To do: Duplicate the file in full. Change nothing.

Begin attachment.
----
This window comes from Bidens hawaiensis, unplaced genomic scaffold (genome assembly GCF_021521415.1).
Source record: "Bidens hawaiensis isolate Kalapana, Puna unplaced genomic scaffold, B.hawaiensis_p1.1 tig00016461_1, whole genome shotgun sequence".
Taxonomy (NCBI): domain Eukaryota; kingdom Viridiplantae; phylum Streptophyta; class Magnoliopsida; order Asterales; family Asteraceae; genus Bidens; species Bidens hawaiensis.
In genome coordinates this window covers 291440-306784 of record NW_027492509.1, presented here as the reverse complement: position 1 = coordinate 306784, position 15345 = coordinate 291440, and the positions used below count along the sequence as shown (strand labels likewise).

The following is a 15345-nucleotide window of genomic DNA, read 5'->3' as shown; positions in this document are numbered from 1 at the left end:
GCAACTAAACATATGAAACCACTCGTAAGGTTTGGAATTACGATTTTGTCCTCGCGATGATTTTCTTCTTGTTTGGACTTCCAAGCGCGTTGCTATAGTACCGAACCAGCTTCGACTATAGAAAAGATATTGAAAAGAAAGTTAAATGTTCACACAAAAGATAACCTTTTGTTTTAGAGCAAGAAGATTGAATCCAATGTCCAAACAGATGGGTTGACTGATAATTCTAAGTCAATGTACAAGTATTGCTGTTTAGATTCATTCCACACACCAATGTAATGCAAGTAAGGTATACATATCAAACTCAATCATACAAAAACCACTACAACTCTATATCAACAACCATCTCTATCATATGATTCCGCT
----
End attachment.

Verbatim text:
This window comes from Bidens hawaiensis, unplaced genomic scaffold (genome assembly GCF_021521415.1).
Source record: "Bidens hawaiensis isolate Kalapana, Puna unplaced genomic scaffold, B.hawaiensis_p1.1 tig00016461_1, whole genome shotgun sequence".
Taxonomy (NCBI): domain Eukaryota; kingdom Viridiplantae; phylum Streptophyta; class Magnoliopsida; order Asterales; family Asteraceae; genus Bidens; species Bidens hawaiensis.
In genome coordinates this window covers 291440-306784 of record NW_027492509.1, presented here as the reverse complement: position 1 = coordinate 306784, position 15345 = coordinate 291440, and the positions used below count along the sequence as shown (strand labels likewise).

The following is a 15345-nucleotide window of genomic DNA, read 5'->3' as shown; positions in this document are numbered from 1 at the left end:
GCAACTAAACATATGAAACCACTCGTAAGGTTTGGAATTACGATTTTGTCCTCGCGATGATTTTCTTCTTGTTTGGACTTCCAAGCGCGTTGCTATAGTACCGAACCAGCTTCGACTATAGAAAAGATATTGAAAAGAAAGTTAAATGTTCACACAAAAGATAACCTTTTGTTTTAGAGCAAGAAGATTGAATCCAATGTCCAAACAGATGGGTTGACTGATAATTCTAAGTCAATGTACAAGTATTGCTGTTTAGATTCATTCCACACACCAATGTAATGCAAGTAAGGTATACATATCAAACTCAATCATACAAAAACCACTACAACTCTATATCAACAACCATCTCTATCATATGATTCCGCT